Background Check Loophole Exposed: State Only Checks In-State Convictions

Think the CORI check done on your parent’s home health care aide should give you confidence? Think again.

Questions have been raised about the way Massachusetts does background checks on its employees. The state only checks to see if someone has a criminal record in Massachusetts, so out- of-state convictions are not uncovered.

The most recent example came to light last month when Fox (News) Undercover found a wanted fugitive working for the state contractor Maximus. Maureen Simonetti pleaded no contest to grand theft charges in Florida in 2002, and then took off without paying back the $21,000 she stole from a former employer.

Despite her record, Maximus hired her, allowing her to work as a manager with access to the personal information of hundreds of thousands of people on MassHealth, including their social security numbers.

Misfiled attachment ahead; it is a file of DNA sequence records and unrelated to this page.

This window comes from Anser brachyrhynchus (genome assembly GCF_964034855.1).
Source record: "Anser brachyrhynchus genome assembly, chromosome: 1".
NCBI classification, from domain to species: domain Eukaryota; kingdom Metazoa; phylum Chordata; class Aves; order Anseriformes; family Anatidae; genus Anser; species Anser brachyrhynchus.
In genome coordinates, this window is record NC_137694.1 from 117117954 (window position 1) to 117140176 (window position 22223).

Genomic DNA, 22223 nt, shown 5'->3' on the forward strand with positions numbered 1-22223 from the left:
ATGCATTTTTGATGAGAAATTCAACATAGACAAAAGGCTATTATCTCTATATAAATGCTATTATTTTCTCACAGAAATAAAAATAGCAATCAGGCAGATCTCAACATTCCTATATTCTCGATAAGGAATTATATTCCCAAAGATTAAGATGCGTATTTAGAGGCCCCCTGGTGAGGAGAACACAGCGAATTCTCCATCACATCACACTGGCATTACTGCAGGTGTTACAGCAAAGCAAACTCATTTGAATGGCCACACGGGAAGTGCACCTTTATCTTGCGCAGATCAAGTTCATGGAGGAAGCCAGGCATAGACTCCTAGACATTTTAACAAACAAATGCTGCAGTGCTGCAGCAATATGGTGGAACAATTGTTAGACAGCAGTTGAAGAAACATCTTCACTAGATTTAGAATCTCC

Maximus fired Simonetti last month after Fox Undercover confronted her about being a wanted woman. The company says Simonetti did not indicate she lived or worked in Florida on her application, so it did not check Florida criminal records when it did her background check, even though the company admits her Florida work history was listed on her resume.

A CORI check is another type of background check often used by the state, and it also only picks up in state convictions. States can conduct national background checks through the F.B.I, but they have to pass a law in order to do it. Right now, Massachusetts only does national background checks on people applying for licenses to deal or carry firearms.

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